Getting through to South India’s most sought after professional stuntmen is nearly impossible. “Saar is shooting, and cannot be disturbed,” is their assistants’ usual response.
Easily the most popular stunt director, Chennai-based Vietnamese-fight sequence coordinator Peter Hains is a veritable idol there. But he’s in Malaysia on work and won’t be back for ten days.
Filmmaker S.S. Stanley, who assisted Mani Ratnam in Raavan/Ravanan (and has worked with Hains) insists that when it comes to action sequences and stunts, the South Indian film industry is much ahead of its Bollywood counterparts technically and thematically. Take the bridge scene in Mani Ratnam’s Raavan. A 170-feet bridge was constructed, three cranes were used to dangle the actors with ropes while a fourth one took up the make-up artist or water boy whenever required.
Taking a break from shooting an upcoming Tamil action flick, Anmai Tavamel (AT), Ravi Raj, 42, veteran stuntman in films like Inferno, The Triumph of Sandokan and Mangal Pandey, says, “In Bombay, people don’t take as many risks as we do. We wouldn’t mind the risk if we get some name. Sadly, the heroes claim to have done the stunts and we remain the unsung heroes.”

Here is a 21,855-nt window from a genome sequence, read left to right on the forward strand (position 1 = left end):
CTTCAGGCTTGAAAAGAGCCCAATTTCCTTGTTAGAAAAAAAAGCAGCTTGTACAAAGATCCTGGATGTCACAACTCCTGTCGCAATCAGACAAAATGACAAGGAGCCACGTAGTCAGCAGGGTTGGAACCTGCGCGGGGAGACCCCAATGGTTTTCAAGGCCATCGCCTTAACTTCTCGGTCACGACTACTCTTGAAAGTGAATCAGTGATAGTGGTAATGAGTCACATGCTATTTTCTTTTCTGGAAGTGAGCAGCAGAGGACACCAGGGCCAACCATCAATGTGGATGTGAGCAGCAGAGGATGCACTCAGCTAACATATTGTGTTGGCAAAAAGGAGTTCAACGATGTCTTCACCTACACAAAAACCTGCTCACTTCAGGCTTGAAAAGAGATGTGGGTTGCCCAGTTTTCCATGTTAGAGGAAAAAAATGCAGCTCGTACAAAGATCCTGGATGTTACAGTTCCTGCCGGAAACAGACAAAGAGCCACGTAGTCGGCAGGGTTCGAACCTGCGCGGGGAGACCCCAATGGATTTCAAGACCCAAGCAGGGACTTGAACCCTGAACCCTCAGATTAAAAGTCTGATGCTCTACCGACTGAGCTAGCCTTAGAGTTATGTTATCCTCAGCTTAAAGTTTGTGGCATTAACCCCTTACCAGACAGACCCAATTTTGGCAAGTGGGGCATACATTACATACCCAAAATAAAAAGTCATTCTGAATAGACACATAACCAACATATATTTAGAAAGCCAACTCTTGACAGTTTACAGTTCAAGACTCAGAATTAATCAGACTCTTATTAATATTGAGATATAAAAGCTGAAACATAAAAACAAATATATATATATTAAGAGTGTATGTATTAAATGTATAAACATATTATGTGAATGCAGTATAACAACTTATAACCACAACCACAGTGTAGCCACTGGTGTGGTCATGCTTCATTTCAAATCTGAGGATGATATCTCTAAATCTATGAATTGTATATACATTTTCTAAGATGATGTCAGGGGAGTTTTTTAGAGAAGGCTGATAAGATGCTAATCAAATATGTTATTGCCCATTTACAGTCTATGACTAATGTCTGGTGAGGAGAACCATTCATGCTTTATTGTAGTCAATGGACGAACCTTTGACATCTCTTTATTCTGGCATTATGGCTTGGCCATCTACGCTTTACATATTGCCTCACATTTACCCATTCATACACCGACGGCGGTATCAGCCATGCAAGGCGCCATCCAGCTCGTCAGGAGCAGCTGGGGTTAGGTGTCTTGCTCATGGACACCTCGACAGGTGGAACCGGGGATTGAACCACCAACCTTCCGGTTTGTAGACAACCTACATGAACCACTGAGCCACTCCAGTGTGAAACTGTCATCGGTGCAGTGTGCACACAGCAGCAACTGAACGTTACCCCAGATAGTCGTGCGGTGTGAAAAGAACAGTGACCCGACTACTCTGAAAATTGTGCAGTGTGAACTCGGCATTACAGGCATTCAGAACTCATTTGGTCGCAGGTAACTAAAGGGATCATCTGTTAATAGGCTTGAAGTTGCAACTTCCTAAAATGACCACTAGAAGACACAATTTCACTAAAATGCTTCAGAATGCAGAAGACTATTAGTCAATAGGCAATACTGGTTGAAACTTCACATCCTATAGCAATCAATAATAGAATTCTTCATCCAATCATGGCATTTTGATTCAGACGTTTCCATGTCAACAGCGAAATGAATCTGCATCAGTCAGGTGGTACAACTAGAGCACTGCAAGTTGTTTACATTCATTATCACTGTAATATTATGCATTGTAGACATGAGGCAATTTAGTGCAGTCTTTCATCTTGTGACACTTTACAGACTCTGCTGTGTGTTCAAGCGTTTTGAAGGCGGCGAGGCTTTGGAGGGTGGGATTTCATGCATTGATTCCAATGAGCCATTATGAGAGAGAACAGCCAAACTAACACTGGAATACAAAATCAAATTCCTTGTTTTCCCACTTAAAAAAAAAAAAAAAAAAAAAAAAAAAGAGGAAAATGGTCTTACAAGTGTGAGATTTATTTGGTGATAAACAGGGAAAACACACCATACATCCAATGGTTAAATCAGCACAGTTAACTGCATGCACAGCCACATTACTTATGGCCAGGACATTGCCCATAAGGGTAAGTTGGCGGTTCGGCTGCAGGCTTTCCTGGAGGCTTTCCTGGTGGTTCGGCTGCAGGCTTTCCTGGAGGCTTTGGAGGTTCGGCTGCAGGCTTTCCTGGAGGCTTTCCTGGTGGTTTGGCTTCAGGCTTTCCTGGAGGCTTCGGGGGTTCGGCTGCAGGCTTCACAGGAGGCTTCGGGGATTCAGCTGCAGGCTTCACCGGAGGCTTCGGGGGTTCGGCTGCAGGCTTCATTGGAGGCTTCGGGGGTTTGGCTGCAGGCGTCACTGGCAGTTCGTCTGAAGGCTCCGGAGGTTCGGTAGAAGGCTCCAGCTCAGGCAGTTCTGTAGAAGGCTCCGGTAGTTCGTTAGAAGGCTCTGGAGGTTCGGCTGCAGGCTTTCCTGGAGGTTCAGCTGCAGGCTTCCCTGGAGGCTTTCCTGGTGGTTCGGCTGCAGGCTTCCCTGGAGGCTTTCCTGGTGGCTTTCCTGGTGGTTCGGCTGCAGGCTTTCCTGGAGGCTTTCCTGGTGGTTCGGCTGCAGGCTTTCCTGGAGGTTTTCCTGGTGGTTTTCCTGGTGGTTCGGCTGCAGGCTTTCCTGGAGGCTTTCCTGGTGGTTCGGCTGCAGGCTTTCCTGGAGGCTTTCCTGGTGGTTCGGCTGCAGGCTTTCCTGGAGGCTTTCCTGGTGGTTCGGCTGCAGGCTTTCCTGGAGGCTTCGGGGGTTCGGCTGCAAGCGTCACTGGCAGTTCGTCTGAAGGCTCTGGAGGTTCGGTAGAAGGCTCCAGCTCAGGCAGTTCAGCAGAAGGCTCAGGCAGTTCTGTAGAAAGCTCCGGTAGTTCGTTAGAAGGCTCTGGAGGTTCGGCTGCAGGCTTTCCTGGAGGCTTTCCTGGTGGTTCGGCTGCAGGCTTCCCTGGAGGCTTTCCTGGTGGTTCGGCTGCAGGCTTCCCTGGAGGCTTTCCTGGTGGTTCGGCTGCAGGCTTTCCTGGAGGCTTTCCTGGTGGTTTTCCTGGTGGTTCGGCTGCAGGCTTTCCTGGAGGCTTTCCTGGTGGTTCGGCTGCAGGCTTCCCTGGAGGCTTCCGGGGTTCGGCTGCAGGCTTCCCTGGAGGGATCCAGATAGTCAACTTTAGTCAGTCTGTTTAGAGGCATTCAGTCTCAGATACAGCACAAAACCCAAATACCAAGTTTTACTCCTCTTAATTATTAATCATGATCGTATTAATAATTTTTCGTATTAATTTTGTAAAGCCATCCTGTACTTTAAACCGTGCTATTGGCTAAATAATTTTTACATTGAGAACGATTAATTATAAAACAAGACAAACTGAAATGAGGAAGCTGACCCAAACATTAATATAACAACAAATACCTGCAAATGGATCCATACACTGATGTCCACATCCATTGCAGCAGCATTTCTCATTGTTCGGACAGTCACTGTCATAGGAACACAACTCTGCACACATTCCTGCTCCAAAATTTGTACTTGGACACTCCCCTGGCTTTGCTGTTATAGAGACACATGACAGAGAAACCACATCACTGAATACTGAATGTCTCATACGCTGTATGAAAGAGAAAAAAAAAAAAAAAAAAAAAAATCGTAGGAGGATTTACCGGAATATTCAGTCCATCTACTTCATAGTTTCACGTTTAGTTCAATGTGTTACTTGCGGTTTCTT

Director of AT, Mohan sums up South India’s stunt industry: “Low cost, low safety, but same risk”. Which is why stuntmen here push the proverbial envelope more to earn the same money. If Hollywood takes a month to plan a shot, Bollywood takes a week. “In Tamil or Telugu films, we go to the spot and make do with whatever is on offer,” says Mohan. These days, though, the stuntmen are more organised. The South India Cine Stunt Directors and Stunt Artists Union has 577 members, fixes minimum wages and regulates potential stuntmen’s entry into the profession.
As with actors, there are hierarchies with stuntmen too. Top ‘artists’ get their asking rates, which could be as high as some mid-level ‘stars’’. But at the end of the line are the daily wagers whose pay scales are agreed upon by the stuntmen’s and producers’ unions.
Men like Peter Hains, Kanan Kanan and Super Subbarayan may not be known beyond the Southern — and increasingly Mumbai — film industry. But next time you marvel at how far things have moved from the fists-missing-the-face-by-a-mile ‘dhishoom-dhishoom’ of an old Hindi flick to the more realistic choreography of today’s Bollywood knucklebusters, you’ll know that it’s probably been tried and tested in some Tamil /Telugu movie years ago.